Artificial turf is a surface of synthetic fibers made to look like natural grass, used in sports arenas, residential lawns and commercial applications that traditionally use grass. It is much more durable than grass and easily maintained without irrigation or trimming, although periodic cleaning is required. Stadiums that are substantially covered and/or at high latitudes often use artificial turf, as they typically lack enough sunlight for photosynthesis and substitutes for solar radiation are prohibitively expensive and energy-intensive. Disadvantages include increased risk of injury especially when used in athletic competition, as well as health and environmental concerns about the petroleum and toxic chemicals used in its manufacture.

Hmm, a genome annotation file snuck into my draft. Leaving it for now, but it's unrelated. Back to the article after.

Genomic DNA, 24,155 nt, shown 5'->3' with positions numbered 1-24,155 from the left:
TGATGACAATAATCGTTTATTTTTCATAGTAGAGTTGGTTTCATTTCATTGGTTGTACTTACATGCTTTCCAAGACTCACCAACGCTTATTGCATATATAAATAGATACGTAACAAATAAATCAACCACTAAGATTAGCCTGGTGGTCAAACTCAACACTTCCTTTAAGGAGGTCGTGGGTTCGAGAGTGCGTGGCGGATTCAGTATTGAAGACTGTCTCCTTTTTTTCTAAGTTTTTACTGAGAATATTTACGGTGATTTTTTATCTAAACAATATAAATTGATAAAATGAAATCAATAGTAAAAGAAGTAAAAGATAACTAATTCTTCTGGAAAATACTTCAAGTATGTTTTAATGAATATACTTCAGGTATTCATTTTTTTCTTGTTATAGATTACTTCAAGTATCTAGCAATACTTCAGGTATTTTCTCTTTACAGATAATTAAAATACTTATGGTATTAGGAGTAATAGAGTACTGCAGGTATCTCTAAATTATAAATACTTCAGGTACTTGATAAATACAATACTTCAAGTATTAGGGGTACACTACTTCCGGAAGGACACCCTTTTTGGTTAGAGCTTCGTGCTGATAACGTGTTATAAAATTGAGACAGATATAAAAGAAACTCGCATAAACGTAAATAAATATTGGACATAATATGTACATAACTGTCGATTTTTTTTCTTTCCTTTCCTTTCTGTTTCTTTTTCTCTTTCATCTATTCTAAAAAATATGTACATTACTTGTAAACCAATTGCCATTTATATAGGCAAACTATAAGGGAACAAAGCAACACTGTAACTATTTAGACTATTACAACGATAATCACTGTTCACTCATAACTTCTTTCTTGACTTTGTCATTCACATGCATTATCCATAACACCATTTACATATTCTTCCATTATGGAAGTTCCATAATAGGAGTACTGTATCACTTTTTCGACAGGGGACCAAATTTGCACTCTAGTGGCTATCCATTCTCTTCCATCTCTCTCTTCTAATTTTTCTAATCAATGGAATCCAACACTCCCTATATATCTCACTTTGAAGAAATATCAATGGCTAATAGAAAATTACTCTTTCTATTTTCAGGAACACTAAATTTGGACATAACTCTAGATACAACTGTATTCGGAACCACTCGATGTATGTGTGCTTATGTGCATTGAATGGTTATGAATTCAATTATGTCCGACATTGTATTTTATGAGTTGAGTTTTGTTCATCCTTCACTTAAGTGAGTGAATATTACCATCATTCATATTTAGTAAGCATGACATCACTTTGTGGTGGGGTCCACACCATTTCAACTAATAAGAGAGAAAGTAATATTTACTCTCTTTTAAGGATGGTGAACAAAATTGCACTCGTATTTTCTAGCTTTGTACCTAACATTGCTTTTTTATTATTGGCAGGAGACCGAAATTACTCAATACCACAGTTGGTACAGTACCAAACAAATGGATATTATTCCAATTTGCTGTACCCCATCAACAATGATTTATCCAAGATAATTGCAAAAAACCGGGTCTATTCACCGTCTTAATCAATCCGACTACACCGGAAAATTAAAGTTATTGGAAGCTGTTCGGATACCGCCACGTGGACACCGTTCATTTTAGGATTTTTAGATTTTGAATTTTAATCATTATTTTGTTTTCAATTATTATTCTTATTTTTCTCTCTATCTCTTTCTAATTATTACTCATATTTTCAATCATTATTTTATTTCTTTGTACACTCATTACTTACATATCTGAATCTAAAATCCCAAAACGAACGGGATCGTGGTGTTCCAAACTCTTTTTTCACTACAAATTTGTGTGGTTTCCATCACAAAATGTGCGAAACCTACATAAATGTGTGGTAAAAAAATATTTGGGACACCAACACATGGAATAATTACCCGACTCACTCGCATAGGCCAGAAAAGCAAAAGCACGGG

Artificial turf first gained substantial attention in 1966, when ChemGrass was installed in the year-old Astrodome, developed by Monsanto and rebranded as AstroTurf, now a generic trademark (registered to a new owner) for any artificial turf.


The first-generation system of short pile fibers without infill of the 1960s has largely been replaced by two more. The second features longer fibers and sand infill and the third adds recycled crumb rubber to the sand. Compared to earlier systems, modern artificial turf more closely resembles grass in appearance and is also considered safer for athletic competition. However, it is still not widely considered to equal to grass. Sports clubs, leagues, unions and individual athletes have frequently spoken out and campaigned against it, while local governments have enacted and enforced laws restricting and/or banning its use.